These are two diametrically opposite conceptions of the act of eating, polarized and polarizing worlds that should organically co-exist like yin and yang in Taoism. Balance which instead is being increasingly compromised, as one end of this dichotomy continues to devour the other. The crescendo of prosperity, industrialization and urbanization Korea experienced from the 1960’s onwards has altered the social paradigm of this country in a way that resembles the “Supersize Me-zation” of our eating habits as a people. By focusing on break-neck speed and the mantra of achieving results first and foremost – along with the ruthless competition it entails – anyone or anything not abiding by these rules cannot help but fall by the wayside, and become persona non grata. Not that difference per se would mean something the majority would not be prepared to accept, mind you. It’s just that breaking away from status quo would make a five decade-long bubble spectacularly pop, and question the way just about everyone has been living for the last half century. And who’s prepared for that? This only means one thing. In this social system, you never represent who you are as an individual, but merely your role in the grand scheme of things. It means that no matter where you sit on the totem pole, whether it’s as the holder of a McJob or the multi-billion won cachet of a Hallyu star, people will only see the label on your forehead and what it stands for, not the soul pulsating inside. What truly defines you as an individual. No need to think of it only on a macroscopic level. It can apply to just about everything. Even the TV drama industry.

The early 1990s, right as I started watching Korean dramas, felt a little like Korea’s postwar, in a sense — the feisty, chaotic cultural renaissance the industry began to go through during those years mirroring in many ways Myeongdong’s own fatally romantic 1950’s Rinascimento. There was a sense that things were about to change in a way that would have soon completely altered the landscape, but people never forgot the fact they had to walk together towards that strange, enticing light for it to happen. It’s because of this environment where everyone had a voice, perhaps, that I picked up the name of individuals right away. Teenager crushes like Park Ji-Young and veteran actors of larger-than-life charisma like Kim Hye-Ja, Choi Bul-Am and Kim Mu-Saeng; the admiration great writers like Jung Ha-Yeon, Kim Woon-Kyung and Kim Won-Seok commanded with every sentence and character they wrote. It’s not that everything was better back then, not by a long shot. It’s just that nearly everything felt like a labor of love created by individuals whose passion for this medium far surpassed their desire to merely make money, or survive the ruthless competition surrounding them at all cost. That diversity which found its apotheosis in the 1980’s was still carrying over, and made sure that no matter what you were watching – be it an unabashedly gloomy period piece, a campy home drama or the corniest of early trendies – the fervor the industry was approaching its artistic offspring with could only transcend the screen. You had your fast food – lots of it – alongside gourmet cuisine and slow food, and no one would dare question the reason why they existed. Some of it was so good that a mere bite would bring tears to your eyes. Other lesser instances, of course, involved barely edible material. But when that happened, it only meant the chef wasn’t up to the job. Not that an Anthony Bourdain had been forced to cook Chicken McNuggets.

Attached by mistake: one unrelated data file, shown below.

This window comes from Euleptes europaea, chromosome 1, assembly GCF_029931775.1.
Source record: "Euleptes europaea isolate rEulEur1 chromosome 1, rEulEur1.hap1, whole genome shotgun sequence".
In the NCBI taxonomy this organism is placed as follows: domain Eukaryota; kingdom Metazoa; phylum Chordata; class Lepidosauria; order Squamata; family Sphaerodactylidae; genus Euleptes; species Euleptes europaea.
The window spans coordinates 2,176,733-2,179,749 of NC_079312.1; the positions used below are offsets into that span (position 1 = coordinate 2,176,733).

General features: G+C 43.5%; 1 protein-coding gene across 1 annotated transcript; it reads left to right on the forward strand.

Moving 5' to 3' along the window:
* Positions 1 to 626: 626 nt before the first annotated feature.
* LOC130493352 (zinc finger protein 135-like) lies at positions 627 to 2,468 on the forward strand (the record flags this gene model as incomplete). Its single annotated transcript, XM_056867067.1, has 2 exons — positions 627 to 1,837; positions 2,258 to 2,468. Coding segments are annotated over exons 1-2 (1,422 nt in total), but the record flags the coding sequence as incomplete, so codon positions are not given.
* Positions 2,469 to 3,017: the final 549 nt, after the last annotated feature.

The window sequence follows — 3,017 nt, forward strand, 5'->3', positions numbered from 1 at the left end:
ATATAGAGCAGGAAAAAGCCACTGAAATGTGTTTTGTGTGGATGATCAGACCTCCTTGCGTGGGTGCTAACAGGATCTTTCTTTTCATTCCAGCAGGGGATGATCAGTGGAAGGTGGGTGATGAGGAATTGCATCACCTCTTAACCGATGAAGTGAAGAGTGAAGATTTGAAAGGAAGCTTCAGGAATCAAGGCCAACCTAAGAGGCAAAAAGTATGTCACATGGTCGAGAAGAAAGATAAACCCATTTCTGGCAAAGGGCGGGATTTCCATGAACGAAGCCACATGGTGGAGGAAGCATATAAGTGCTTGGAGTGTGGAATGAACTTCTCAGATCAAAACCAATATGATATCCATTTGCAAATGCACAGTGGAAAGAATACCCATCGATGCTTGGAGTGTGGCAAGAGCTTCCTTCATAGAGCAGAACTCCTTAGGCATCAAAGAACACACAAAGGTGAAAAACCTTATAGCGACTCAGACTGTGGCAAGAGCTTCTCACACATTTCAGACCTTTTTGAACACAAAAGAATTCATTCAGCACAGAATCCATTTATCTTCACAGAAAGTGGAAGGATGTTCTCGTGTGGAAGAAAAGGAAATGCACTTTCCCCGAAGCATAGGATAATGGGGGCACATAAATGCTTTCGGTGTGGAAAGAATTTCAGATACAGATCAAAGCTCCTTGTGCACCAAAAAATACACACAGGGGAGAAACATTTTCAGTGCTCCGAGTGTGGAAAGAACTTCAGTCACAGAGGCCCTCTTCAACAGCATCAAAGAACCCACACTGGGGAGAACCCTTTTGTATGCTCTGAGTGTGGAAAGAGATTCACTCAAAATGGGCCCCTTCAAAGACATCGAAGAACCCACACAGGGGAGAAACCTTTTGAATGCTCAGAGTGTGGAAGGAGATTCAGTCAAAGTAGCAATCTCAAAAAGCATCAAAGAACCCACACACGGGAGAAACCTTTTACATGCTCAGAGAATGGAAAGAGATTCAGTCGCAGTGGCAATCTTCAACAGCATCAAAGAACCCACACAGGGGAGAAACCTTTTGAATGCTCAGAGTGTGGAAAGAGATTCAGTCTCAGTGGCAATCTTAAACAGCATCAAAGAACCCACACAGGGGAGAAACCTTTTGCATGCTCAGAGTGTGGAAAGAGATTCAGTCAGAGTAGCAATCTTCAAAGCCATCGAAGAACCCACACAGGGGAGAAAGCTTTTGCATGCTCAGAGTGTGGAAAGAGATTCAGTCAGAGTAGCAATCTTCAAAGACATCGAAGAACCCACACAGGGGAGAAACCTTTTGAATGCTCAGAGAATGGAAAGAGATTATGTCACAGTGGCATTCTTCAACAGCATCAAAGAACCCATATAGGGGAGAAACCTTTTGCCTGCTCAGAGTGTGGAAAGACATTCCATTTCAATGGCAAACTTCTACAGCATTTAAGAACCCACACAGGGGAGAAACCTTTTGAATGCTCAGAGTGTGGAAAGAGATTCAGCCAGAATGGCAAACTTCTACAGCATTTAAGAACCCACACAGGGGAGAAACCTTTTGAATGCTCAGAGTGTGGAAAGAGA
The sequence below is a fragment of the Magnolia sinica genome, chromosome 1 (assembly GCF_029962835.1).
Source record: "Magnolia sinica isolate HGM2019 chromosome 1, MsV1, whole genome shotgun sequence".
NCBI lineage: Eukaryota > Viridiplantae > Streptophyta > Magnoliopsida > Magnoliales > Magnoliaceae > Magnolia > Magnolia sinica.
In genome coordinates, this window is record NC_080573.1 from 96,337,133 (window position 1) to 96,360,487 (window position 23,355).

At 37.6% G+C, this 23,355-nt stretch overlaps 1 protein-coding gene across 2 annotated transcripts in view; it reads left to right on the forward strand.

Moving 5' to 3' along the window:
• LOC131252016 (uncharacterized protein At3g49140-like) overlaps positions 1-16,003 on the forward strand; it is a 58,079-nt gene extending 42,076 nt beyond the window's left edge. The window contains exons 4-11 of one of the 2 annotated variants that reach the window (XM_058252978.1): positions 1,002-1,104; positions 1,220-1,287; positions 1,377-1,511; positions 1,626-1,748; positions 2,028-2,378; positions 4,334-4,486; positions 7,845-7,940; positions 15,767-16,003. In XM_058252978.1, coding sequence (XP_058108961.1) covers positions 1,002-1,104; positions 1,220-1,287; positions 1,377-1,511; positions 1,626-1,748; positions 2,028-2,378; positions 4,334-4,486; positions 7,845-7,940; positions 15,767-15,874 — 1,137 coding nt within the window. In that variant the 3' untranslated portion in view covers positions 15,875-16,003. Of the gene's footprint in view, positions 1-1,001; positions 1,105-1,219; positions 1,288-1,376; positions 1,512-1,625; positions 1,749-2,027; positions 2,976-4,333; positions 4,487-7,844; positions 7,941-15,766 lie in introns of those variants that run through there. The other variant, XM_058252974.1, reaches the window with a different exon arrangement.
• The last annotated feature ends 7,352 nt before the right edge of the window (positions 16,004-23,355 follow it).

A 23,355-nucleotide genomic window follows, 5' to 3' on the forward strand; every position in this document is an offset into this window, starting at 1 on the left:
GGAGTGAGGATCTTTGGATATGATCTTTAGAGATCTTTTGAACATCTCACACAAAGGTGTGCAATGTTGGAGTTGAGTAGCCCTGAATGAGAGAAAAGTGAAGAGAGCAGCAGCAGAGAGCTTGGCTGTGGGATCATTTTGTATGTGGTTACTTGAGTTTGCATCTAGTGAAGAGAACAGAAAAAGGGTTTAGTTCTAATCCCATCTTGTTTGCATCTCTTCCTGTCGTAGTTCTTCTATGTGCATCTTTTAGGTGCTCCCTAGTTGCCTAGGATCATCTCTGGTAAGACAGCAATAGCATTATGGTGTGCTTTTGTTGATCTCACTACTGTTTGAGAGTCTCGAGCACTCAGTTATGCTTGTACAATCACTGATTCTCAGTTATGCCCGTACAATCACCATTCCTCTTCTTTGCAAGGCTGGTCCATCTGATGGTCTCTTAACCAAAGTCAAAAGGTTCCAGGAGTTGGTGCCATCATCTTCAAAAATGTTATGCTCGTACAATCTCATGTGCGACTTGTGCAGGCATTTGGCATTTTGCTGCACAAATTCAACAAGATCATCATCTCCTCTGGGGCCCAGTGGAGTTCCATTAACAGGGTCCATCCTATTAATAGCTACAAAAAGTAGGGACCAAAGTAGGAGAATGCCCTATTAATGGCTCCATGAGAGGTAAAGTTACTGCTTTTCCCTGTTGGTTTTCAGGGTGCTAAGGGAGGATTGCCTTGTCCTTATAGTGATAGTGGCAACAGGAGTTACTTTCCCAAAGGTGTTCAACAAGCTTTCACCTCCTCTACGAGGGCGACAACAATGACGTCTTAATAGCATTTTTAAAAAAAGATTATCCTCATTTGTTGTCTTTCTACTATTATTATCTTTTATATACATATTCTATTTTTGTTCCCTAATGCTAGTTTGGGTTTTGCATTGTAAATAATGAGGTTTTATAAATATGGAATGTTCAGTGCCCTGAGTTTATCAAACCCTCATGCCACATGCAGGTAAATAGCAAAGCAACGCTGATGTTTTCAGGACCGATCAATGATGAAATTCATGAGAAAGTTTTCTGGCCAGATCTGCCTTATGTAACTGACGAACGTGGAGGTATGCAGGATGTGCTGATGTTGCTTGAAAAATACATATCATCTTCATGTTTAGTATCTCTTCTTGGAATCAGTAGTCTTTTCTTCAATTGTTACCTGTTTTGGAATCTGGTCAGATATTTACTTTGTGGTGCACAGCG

I admit I shed a little tear as 아내의 자격 (A Wife’s Credentials)’s credits began rolling. It wasn’t as a result of being emotionally overwhelmed – I’ve perhaps become too jaded for that, although greatness can still affect me on an emotional level. Were they perhaps tears of incredulity, after witnessing quality that – at least in this genre – hadn’t graced Yeouido shores in well over a decade? Maybe. But all throughout this show, I felt the same pervading sense of confident tranquility and uncompromising zeal that characterized the highlights of this industry’s Golden Age in the 1990’s. The very soul of Korean dramas had come back to life, if only for an ever so brief moment. It’s hard to explain this kind of feeling, particularly to younger and/or less experienced viewers so infatuated with their Hallyu stars, angsty melodramas and wacky rom-coms. It’s difficult because those who approached this world in its recent incarnation won’t have the tools to understand just what a dramatic fall from grace this industry is experiencing, despite the risible claims of people who conveniently and complacently put it on a pedestal that only hides their ulterior motives. I’m sorry, folks. It has nothing to do with elitism, not a single damn thing. If you’ve ever seen the heights this industry could reach once upon a time – the days of 여명의 눈동자 (Eyes of Dawn), 서울의 달 (The Moon of Seoul), 임꺽정 (Im Kkeok-Jeong) and 모래시계 (The Sandglass)  – the praise so easily lavished upon today’s often puny offerings can only highlight how much our standards have fallen. And how a raw piece of meat not wrapped in familiarly trademarked packaging will easily appear like filet mignon, after what has been almost a decade-long Supersize Me marathon.